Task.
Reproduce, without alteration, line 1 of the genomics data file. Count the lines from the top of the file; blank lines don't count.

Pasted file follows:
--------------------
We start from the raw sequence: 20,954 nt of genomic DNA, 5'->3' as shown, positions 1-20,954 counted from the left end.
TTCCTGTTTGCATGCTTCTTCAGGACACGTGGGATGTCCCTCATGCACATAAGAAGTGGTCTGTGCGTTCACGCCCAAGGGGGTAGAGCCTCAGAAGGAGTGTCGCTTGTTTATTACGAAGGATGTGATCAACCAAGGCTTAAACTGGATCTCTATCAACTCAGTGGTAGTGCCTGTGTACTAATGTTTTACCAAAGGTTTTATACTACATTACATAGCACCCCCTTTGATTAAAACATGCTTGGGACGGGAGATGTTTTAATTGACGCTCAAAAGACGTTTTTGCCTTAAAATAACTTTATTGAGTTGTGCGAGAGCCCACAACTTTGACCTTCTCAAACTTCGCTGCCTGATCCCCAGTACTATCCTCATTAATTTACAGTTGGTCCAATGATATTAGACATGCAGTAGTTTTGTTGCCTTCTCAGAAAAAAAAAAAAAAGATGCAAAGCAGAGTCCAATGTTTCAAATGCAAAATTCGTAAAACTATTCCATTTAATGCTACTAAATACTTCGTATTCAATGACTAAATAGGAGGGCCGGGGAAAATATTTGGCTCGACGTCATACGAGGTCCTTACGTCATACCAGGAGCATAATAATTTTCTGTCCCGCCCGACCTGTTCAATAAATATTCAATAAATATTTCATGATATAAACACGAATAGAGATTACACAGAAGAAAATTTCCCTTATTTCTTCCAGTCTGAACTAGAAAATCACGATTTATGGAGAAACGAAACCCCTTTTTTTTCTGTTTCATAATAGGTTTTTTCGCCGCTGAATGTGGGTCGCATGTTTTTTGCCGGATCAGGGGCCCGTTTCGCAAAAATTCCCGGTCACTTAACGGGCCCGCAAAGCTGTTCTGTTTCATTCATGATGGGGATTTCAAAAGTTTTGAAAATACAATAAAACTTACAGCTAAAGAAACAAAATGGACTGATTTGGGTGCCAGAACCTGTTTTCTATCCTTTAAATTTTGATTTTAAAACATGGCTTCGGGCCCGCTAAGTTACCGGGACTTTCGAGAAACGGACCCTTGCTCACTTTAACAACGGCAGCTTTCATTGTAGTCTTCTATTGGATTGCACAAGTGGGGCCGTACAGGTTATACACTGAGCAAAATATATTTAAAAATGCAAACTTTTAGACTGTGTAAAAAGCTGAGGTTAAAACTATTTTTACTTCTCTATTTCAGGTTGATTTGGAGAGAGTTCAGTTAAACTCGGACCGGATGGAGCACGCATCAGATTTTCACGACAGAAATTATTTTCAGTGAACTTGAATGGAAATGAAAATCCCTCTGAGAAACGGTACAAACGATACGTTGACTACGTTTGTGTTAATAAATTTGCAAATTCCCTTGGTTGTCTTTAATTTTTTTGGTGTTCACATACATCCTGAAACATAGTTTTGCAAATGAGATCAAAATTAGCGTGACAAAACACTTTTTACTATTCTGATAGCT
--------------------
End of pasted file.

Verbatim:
We start from the raw sequence: 20,954 nt of genomic DNA, 5'->3' as shown, positions 1-20,954 counted from the left end.